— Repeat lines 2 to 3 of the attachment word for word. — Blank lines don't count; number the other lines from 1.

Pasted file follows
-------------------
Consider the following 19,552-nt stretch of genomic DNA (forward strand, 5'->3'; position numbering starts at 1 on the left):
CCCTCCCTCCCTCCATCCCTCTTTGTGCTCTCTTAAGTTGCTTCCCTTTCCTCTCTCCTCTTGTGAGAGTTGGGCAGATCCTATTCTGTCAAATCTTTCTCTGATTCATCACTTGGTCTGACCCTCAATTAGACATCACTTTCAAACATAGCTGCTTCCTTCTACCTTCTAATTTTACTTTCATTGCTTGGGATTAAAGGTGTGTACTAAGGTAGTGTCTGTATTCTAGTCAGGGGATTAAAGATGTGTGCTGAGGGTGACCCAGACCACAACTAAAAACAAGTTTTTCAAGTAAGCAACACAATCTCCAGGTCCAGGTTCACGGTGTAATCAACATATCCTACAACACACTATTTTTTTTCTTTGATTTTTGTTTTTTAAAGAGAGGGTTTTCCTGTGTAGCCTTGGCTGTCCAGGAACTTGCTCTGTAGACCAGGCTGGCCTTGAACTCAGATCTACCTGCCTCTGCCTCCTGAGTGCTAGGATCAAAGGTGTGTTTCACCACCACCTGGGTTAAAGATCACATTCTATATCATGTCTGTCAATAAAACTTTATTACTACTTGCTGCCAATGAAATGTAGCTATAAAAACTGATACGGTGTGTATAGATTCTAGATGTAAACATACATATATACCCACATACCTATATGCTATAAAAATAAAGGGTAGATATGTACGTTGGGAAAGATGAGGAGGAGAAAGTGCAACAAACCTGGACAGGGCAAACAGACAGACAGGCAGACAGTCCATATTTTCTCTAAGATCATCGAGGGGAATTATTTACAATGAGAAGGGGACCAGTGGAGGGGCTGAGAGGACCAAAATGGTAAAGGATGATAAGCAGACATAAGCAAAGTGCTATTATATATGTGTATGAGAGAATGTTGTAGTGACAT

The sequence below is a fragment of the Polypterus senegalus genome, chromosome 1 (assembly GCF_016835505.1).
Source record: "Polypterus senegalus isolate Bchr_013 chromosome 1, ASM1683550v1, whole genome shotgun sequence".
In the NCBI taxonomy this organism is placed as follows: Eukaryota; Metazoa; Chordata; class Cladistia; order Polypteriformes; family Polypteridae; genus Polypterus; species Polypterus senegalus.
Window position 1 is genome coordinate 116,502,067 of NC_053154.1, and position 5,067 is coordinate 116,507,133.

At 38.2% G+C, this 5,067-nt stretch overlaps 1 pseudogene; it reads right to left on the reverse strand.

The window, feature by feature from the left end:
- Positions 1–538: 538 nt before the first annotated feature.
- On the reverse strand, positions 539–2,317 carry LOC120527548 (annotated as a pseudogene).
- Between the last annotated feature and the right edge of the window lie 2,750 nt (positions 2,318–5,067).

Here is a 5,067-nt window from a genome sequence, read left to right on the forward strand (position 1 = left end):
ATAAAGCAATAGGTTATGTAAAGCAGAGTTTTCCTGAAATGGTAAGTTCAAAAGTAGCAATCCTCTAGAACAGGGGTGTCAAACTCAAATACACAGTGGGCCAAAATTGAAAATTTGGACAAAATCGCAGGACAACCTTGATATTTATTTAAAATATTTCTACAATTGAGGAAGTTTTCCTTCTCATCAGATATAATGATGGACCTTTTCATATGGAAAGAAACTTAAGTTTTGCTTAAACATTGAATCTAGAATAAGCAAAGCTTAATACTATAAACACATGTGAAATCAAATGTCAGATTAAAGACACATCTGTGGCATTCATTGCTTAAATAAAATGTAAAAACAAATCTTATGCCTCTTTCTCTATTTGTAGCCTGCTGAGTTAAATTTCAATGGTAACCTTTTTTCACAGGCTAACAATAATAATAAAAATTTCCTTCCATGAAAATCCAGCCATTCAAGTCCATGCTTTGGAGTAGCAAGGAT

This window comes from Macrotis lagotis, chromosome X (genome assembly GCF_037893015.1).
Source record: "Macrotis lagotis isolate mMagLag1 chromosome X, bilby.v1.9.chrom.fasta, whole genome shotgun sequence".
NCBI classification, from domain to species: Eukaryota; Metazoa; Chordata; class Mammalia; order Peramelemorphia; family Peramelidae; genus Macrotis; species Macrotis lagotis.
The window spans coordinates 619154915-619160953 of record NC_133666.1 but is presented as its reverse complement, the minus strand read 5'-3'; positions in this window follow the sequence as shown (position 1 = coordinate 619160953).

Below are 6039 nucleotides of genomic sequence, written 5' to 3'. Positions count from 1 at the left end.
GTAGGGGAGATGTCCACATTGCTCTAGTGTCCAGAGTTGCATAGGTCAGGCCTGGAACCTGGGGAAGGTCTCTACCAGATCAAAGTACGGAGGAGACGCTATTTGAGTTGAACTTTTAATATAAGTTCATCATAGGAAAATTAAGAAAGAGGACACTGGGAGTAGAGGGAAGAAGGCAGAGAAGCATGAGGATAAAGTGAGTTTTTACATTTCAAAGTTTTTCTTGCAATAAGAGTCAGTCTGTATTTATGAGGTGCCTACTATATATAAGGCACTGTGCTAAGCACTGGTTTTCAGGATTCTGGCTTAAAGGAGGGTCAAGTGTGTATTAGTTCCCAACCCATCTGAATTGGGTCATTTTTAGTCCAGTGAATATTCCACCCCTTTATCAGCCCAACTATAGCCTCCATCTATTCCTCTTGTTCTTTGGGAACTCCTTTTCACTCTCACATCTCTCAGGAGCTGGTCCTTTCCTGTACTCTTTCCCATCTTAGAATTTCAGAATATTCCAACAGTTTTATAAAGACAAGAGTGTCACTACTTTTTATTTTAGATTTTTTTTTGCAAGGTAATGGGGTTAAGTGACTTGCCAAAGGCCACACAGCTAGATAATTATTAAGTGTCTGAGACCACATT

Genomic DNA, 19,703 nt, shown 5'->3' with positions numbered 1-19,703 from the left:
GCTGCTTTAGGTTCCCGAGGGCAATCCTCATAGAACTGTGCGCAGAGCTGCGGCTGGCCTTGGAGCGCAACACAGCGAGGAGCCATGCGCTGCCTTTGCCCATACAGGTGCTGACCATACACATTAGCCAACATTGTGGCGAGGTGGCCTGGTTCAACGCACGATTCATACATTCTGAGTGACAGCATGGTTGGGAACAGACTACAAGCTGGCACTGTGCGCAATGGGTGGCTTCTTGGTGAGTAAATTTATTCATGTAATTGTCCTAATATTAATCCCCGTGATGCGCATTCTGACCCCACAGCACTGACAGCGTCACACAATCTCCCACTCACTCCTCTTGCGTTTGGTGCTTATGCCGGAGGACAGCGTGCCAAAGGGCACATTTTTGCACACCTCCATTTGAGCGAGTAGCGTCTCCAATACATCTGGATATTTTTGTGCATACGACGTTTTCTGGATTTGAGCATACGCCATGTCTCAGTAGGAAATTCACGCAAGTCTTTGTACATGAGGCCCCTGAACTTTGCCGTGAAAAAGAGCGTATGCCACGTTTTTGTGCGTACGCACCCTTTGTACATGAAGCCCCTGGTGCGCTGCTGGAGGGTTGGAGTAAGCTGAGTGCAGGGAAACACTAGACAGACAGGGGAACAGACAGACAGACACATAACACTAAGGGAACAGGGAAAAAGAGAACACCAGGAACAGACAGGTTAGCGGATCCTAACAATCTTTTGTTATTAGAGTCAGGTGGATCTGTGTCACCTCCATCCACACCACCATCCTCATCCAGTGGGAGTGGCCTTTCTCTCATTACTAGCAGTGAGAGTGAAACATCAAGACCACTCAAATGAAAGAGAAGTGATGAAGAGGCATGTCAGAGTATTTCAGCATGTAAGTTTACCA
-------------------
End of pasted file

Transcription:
CCCTCCCTCCCTCCATCCCTCTTTGTGCTCTCTTAAGTTGCTTCCCTTTCCTCTCTCCTCTTGTGAGAGTTGGGCAGATCCTATTCTGTCAAATCTTTCTCTGATTCATCACTTGGTCTGACCCTCAATTAGACATCACTTTCAAACATAGCTGCTTCCTTCTACCTTCTAATTTTACTTTCATTGCTTGGGATTAAAGGTGTGTACTAAGGTAGTGTCTGTATTCTAGTCAGGGGATTAAAGATGTGTGCTGAGGGTGACCCAGACCACAACTAAAAACAAGTTTTTCAAGTAAGCAACACAATCTCCAGGTCCAGGTTCACGGTGTAATCAACATATCCTACAACACACTATTTTTTTTCTTTGATTTTTGTTTTTTAAAGAGAGGGTTTTCCTGTGTAGCCTTGGCTGTCCAGGAACTTGCTCTGTAGACCAGGCTGGCCTTGAACTCAGATCTACCTGCCTCTGCCTCCTGAGTGCTAGGATCAAAGGTGTGTTTCACCACCACCTGGGTTAAAGATCACATTCTATATCATGTCTGTCAATAAAACTTTATTACTACTTGCTGCCAATGAAATGTAGCTATAAAAACTGATACGGTGTGTATAGATTCTAGATGTAAACATACATATATACCCACATACCTATATGCTATAAAAATAAAGGGTAGATATGTACGTTGGGAAAGATGAGGAGGAGAAAGTGCAACAAACCTGGACAGGGCAAACAGACAGACAGGCAGACAGTCCATATTTTCTCTAAGATCATCGAGGGGAATTATTTACAATGAGAAGGGGACCAGTGGAGGGGCTGAGAGGACCAAAATGGTAAAGGATGATAAGCAGACATAAGCAAAGTGCTATTATATATGTGTATGAGAGAATGTTGTAGTGACAT

The sequence below is a fragment of the Polypterus senegalus genome, chromosome 1 (assembly GCF_016835505.1).